Lives of the fellows

Alan James Goble

b.5 July 1925 d.27 July 2012
OA(2012) MB BS Melb(1948) MD(1952) MRACP(1952) MRCP(1954) FRACP(1963) FRCP(1977)

Alan James Goble was director of cardiac services at Austin Hospital, Melbourne, Australia. A pioneer in the field, he was the first Australian cardiologist to appreciate the vital importance of cardiac rehabilitation programmes and to stress that they should be properly funded. Born in Folkestone, Kent, he was the second of the three sons of Air Vice-Marshall Stanley James Goble and his wife, Kathleen Doris Letitia née Wodehouse. His father was one of the founders of the RAAF. Educated at Trinity Grammar School in Kew, he studied medicine at Trinity College, Melbourne University and the Alfred Hospital in Melbourne.

After qualifying in 1948, he did house jobs at the Alfred until 1951. Returning to the UK in 1953, he was appointed a house physician at the Brompton Hospital before moving to the National Heart Hospital the following year and gaining his MRCP.

When he went back to Australia, he started to specialise in cardiology and began work at the cardiac clinic of the Royal Melbourne Hospital (RMH) in 1956. Two years later he became physician to outpatients and, in 1961, was appointed honorary cardiologist at the RMH, the first such post in a major public hospital. In 1976 he moved to the Austin Hospital, where he was director of cardiac services. In this role, he initiated a cardiac rehabilitation programme (in conjunction with the physiotherapy department) that was regarded as a model for similar services in Australia and attracted international interest.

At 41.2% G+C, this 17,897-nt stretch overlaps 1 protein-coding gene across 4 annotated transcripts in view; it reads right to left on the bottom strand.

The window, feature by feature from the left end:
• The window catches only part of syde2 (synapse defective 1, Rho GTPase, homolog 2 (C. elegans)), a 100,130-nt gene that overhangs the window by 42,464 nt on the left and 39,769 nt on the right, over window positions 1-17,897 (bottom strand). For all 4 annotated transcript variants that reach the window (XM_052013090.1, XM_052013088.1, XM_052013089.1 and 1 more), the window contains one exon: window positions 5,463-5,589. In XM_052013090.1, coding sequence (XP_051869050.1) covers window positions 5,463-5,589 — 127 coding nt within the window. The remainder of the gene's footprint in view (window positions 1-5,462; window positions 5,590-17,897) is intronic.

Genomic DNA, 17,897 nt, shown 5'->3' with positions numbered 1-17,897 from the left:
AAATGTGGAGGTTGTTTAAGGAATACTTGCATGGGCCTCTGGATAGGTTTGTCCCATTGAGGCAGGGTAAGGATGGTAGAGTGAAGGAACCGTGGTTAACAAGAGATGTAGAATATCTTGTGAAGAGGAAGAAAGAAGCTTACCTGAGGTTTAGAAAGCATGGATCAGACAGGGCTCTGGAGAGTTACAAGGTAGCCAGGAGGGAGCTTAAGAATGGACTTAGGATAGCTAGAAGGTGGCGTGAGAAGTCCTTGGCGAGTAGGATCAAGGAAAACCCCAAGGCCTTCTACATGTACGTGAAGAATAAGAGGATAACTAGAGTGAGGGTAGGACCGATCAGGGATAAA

From the early 1960s onwards he worked with the National Heart Foundation of Australia (NHF) on the care of heart attack victims. He eventually set up an offshoot of the NHF- the Heart Research Centre - as a stand-alone organisation in 1993. Prior to his research, cardiac patients were not encouraged to resume normal activities, but he showed that there were health and psychological benefits to be gained from encouraging them to return to work. Building on this he published, with Marian C Worcester the director of the Heart Research Centre, Best practice guidelines for cardiac rehabilitation and secondary prevention (Victoria, Department of Human Services, 1999.

On the council, and subsequently president, of the Cardiac Society of Australia and New Zealand, he was the first to be awarded the distinguished service award of the Australian Cardiovascular Health and Rehabilitation Association. Internationally, he was on various World Health Organisation’s bodies and a member of the scientific board of the International Society of Cardiology.

Outside medicine, he enjoyed breeding cattle.

In 1950 he married Patricia née Johnston whose father, Robert Alexander, was a farmer. They divorced in 1968. He was survived by his children, David and Anne and his brothers John and Jim.

RCP editor

[Sydney Morning Herald; The Peerage - both accessed 5 October 2015]

(Volume XII, page web)

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